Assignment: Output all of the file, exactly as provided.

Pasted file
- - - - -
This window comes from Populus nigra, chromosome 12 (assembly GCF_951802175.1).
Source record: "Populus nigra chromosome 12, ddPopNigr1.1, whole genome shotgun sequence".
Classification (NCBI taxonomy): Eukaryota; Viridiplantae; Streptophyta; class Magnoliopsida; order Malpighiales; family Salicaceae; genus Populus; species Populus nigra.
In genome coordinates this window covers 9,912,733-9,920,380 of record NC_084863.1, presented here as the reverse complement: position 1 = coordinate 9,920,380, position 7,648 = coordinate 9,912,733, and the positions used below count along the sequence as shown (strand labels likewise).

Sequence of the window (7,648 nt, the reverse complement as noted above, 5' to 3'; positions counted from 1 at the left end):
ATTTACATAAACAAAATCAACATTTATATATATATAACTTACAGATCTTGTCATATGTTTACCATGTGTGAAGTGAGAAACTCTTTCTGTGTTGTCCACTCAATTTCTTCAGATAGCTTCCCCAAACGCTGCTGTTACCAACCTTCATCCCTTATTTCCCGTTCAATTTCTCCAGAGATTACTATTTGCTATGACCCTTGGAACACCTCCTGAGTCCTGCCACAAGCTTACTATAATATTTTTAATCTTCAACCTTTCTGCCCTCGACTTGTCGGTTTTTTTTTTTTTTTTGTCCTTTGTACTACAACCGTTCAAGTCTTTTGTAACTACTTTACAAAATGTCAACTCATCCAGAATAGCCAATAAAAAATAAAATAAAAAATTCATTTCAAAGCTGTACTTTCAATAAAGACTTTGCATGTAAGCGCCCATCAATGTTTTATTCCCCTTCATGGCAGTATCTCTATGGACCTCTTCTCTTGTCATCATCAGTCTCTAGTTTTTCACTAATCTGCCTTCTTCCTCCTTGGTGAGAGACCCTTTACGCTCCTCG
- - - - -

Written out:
This window comes from Populus nigra, chromosome 12 (assembly GCF_951802175.1).
Source record: "Populus nigra chromosome 12, ddPopNigr1.1, whole genome shotgun sequence".
Classification (NCBI taxonomy): Eukaryota; Viridiplantae; Streptophyta; class Magnoliopsida; order Malpighiales; family Salicaceae; genus Populus; species Populus nigra.
In genome coordinates this window covers 9,912,733-9,920,380 of record NC_084863.1, presented here as the reverse complement: position 1 = coordinate 9,920,380, position 7,648 = coordinate 9,912,733, and the positions used below count along the sequence as shown (strand labels likewise).

Sequence of the window (7,648 nt, the reverse complement as noted above, 5' to 3'; positions counted from 1 at the left end):
ATTTACATAAACAAAATCAACATTTATATATATATAACTTACAGATCTTGTCATATGTTTACCATGTGTGAAGTGAGAAACTCTTTCTGTGTTGTCCACTCAATTTCTTCAGATAGCTTCCCCAAACGCTGCTGTTACCAACCTTCATCCCTTATTTCCCGTTCAATTTCTCCAGAGATTACTATTTGCTATGACCCTTGGAACACCTCCTGAGTCCTGCCACAAGCTTACTATAATATTTTTAATCTTCAACCTTTCTGCCCTCGACTTGTCGGTTTTTTTTTTTTTTTTGTCCTTTGTACTACAACCGTTCAAGTCTTTTGTAACTACTTTACAAAATGTCAACTCATCCAGAATAGCCAATAAAAAATAAAATAAAAAATTCATTTCAAAGCTGTACTTTCAATAAAGACTTTGCATGTAAGCGCCCATCAATGTTTTATTCCCCTTCATGGCAGTATCTCTATGGACCTCTTCTCTTGTCATCATCAGTCTCTAGTTTTTCACTAATCTGCCTTCTTCCTCCTTGGTGAGAGACCCTTTACGCTCCTCG